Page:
For instance, what about the angle that Assad would be highly unlikely to use chemical weapons while NATO has him squarely in its sights with an increasingly itchy finger on the trigger? NATO are desperate to intervene and create a NATO/Israeli friendly regime in Syria. Geopolitically, it’s the obvious move for The West. So Assad, even were he yet another “new Hitler”, and even were he not bound by moral constraints, would commit strategic suicide if he used chemical weapons.
The only globally powerful ally Assad has impeding Western intervention, Russia, would drop Assad instantly (and then compromise with the US in order to settle for a share of the carve up of post Assad Syria) were he to use chemical weapons. Russia can support him (and therefore maintain their warm water port access and other strategic regional imperatives) while such regional advantages don’t cost them politically. Should Assad use chemical weapons, the price of supporting him (and maintaining Russia’s regional advantages) arguably becomes too high.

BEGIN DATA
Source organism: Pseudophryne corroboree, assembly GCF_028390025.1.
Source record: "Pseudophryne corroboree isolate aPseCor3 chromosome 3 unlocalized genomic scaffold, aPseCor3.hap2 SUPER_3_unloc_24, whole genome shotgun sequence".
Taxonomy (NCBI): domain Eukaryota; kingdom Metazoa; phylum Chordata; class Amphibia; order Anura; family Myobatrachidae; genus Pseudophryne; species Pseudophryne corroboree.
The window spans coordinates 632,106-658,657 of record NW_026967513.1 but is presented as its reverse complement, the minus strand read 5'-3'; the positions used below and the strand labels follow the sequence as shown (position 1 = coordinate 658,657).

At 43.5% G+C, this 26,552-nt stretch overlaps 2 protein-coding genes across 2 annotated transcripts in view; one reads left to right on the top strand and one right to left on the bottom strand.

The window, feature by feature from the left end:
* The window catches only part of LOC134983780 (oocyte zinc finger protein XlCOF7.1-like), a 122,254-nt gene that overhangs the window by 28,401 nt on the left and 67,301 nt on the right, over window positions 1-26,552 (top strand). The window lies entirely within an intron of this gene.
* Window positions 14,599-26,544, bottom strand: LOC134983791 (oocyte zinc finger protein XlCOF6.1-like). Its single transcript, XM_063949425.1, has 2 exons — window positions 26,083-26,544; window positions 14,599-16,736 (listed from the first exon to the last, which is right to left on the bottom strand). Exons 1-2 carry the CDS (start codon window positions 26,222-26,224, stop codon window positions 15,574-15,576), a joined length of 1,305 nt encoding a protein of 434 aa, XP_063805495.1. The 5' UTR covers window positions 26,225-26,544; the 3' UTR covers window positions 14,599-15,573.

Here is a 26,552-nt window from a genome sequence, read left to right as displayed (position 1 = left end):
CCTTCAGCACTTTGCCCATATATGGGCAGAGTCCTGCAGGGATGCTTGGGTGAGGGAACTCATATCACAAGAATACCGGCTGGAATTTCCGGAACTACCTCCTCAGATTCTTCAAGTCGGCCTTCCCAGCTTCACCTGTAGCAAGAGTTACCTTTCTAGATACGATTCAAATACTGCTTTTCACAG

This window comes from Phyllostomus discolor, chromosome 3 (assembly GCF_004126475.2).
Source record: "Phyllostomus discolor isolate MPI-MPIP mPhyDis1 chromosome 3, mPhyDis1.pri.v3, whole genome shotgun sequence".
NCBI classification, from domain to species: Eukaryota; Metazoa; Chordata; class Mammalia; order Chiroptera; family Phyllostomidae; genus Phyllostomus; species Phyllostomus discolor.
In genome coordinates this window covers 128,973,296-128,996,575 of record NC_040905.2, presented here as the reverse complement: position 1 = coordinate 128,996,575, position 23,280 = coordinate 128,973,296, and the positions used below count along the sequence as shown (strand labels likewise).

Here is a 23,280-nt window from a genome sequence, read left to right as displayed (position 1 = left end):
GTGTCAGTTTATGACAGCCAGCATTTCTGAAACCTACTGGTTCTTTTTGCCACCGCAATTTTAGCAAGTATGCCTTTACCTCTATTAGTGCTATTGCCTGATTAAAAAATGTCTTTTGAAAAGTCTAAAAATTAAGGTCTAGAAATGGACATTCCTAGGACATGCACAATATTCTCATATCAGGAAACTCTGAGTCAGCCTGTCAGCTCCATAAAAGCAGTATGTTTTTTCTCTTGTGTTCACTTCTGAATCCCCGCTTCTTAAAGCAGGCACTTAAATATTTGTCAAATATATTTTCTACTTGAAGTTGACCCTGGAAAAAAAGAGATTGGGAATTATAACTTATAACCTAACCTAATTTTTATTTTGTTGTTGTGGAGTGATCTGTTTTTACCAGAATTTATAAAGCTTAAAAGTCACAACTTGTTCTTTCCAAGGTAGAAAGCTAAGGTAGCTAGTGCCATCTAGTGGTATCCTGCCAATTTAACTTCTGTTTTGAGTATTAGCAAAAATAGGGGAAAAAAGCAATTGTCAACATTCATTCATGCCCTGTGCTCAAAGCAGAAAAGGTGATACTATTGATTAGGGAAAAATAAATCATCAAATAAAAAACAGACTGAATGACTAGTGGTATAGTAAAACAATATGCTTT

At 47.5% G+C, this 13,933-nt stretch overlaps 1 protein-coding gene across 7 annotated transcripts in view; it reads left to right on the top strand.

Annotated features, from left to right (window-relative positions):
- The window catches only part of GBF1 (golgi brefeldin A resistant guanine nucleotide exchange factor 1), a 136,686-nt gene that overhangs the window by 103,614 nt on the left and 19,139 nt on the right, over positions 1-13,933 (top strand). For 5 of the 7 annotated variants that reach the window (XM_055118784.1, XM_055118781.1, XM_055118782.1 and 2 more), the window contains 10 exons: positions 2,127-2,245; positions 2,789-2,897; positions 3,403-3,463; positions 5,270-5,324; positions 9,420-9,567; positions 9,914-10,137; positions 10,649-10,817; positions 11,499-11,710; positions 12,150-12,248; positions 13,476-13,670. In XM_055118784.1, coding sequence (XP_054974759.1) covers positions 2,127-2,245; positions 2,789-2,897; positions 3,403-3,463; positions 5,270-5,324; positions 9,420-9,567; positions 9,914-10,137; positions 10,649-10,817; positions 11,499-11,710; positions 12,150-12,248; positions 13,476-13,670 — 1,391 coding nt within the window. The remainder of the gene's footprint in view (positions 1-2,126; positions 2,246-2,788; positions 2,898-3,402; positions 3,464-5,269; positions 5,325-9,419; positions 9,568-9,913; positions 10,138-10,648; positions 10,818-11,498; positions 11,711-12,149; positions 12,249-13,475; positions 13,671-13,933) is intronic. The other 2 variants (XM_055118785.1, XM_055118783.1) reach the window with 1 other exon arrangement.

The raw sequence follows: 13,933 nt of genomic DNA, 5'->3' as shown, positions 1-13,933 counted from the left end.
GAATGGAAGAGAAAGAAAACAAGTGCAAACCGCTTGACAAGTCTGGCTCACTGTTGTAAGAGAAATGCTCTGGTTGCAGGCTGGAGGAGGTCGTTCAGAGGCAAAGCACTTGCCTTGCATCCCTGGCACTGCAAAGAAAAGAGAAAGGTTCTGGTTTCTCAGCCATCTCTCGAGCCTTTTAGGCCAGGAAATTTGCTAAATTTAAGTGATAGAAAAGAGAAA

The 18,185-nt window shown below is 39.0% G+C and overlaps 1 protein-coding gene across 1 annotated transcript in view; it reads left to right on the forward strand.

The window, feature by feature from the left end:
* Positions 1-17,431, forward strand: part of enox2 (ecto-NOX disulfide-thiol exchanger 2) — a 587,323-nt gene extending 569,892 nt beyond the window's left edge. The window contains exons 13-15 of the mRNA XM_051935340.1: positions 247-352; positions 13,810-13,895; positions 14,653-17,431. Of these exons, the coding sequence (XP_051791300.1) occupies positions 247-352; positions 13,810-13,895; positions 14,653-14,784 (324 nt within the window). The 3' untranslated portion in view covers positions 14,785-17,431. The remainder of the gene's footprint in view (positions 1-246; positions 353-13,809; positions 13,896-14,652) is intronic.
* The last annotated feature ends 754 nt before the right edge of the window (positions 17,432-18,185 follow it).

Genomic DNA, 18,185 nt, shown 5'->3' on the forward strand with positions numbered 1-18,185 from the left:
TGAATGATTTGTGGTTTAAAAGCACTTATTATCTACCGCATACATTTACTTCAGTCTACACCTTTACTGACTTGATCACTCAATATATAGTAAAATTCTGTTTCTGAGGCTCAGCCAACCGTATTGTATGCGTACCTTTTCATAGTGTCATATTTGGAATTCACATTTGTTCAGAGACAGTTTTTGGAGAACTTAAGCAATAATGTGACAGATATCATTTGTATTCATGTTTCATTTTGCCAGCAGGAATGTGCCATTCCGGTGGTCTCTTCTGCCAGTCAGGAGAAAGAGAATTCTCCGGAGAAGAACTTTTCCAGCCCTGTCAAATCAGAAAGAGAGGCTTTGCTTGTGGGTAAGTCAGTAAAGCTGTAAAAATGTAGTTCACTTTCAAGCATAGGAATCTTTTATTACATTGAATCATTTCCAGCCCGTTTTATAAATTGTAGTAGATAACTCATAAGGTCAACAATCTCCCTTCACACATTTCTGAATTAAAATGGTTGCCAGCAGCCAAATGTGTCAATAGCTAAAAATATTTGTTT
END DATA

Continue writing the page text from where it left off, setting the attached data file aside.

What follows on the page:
The above are sound (yet rarely reported) reasons for Assad not to use chemical weapons. He of course may not behave soundly. But any analysis of the evidence and his regime’s motivations make it highly unlikely he has done or will do. I confess I have not watched every news bulletin as I have a living to earn. But while I have seen detailed BBC reports on why Assad might have used chemical weapons and what the interventionist options are, I have not seen any BBC (or ITN or Sky) main news reports detailing why Assad may be unlikely to use them.
There are several factors at work here.
Firstly, there is the age old official pressure on news outlets to, if not actively support the official narrative, then at least not damage it unduly. The punishment of course would be lack of access for reporters in the offending news organisations. Not only that, but also the promise from officialdom that a reporter’s rivals would be given succulent news items thus ensuring such rivals appeared ahead of the game when reporting with their insider scoops. Spin doctors use this threat all the time. It’s both implied and stated. Should a reporter find himself/herself excluded, the long-term implication is that they may lose their value to the organisations they report for and unemployment beckons.